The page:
For most people, home buying is the biggest purchase they will ever make. However, there may be times in your life when your circumstances change and, you feel like transferring part of the full ownership of your home to another family member, particularly to your children. You can transfer some of your equity to the home or give it all away. You must be aware of the risks so that you can make the right choices for yourself.

What is the equity transfer?

Adding people to property, while retaining shares is called a transfer of equity. Such transfers are quite common when newly married homeowners wish to add their spouse to the home title deed. In contrast, equity transfers usually happen when the spouse who has married the owner decides to separate. Parents may also wish to transfer equity to their children’s homes to minimize the impact of later inheritance taxes.

Financial considerations

Transferring equity is not without fees – and it is important to understand that people who acquire capital may have to pay stamp duty or capital gains tax on the transaction. If you receive equity and a mortgage of more than £ 125,000, you will have to pay stamp duty and taxes on the equity above that threshold. (Note: As part of the celebration of the COVID-19 emblem, temporary changes to the emblem are currently in effect.)

If you transfer equity due to divorce or termination of a civil partnership, you do not need to pay stamp duty, but you may have to pay capital gains tax based on whether you lived together during the tax year you lived together and the transfer was complete.

Equity participation

If you are considering sharing the equity in your home, you will also have to decide what type of co-ownership you want. You and the people you share can be:


As a co-tenant, you own an equal share of 50% of the property. When one person dies, ownership of the property is automatically transferred to the other spouse. You cannot transfer ownership of property against your will.

 General tenants

However, co-tenants can own different percentages of the property, and if one person dies, ownership does not automatically transfer to the other party. This is common with divorced couples who share property. This means that you can transfer parts of your property at your will to whomever you want.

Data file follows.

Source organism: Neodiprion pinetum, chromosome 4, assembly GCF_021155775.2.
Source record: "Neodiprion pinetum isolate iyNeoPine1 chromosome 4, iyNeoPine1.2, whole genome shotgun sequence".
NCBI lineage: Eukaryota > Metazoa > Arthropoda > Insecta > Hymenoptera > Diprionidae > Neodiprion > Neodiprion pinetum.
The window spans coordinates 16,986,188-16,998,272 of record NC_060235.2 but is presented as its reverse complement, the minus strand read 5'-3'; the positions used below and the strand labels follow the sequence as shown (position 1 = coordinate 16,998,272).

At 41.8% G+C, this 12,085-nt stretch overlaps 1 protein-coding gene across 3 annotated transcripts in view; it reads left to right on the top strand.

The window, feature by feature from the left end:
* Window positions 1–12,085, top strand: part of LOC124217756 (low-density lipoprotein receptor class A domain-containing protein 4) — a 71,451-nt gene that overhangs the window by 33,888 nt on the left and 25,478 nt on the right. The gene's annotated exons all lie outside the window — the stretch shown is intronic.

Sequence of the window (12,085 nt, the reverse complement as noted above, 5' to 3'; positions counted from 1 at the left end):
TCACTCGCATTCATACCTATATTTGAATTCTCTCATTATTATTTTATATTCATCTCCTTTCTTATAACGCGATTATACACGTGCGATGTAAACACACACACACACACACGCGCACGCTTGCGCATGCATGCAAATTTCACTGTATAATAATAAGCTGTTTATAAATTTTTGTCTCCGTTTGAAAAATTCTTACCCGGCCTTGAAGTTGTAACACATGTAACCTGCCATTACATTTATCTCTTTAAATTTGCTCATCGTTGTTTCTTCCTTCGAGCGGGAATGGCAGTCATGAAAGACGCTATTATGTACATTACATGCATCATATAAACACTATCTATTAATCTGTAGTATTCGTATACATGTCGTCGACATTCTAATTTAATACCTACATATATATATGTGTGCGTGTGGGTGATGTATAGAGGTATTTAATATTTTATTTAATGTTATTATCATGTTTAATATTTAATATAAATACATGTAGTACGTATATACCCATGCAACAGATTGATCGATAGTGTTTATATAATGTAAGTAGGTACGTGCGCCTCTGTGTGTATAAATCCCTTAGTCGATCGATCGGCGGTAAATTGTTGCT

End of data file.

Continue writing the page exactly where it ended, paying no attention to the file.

Property gifts

Sometimes people gift their entire house to family members – this is known as a “gift transfer” or “gift certificate.” Parents often choose to reduce the amount of Inheritance Tax (IHT) their children must pay after their death. Inheritance tax starts at 40% and applies to total assets (including property) above the non-tax threshold of £ 325,000. If you gift property to your children while you are still alive, the inheritance tax can be deducted.

If you die within 7 years of donating goods, your children still have to pay inheritance tax. However, if you die between the ages of 3 and 7, the amount of inheritance tax your children will have to pay will gradually decrease.

Things to consider before you start …

Married spouses or spouses can also donate part of their property instead of transferring equity. In this case, you will not be charged stamp duty or capital gains tax because no money is involved in the transfer. There are several things to consider before you start giving away your home.

If you have a mortgage or debt on the property, you will need to pay it off before you can give it to someone else. It is also important to consider your financial situation in the face of potential bankruptcy. If you donate your home and go bankrupt within five years of the transfer, the authorized trustee may have the right to reclaim the property if the transaction is believed to have been intentional to keep the property out of the reach of the creditor.

You also need to think about where you will live after you donate the property. You can continue living in your home after the transfer. However, to avoid tax consequences, you must pay the rent at the current market price of the person you are transferring. If there is no lease or similar contract, you do not have the legal right to live on the property.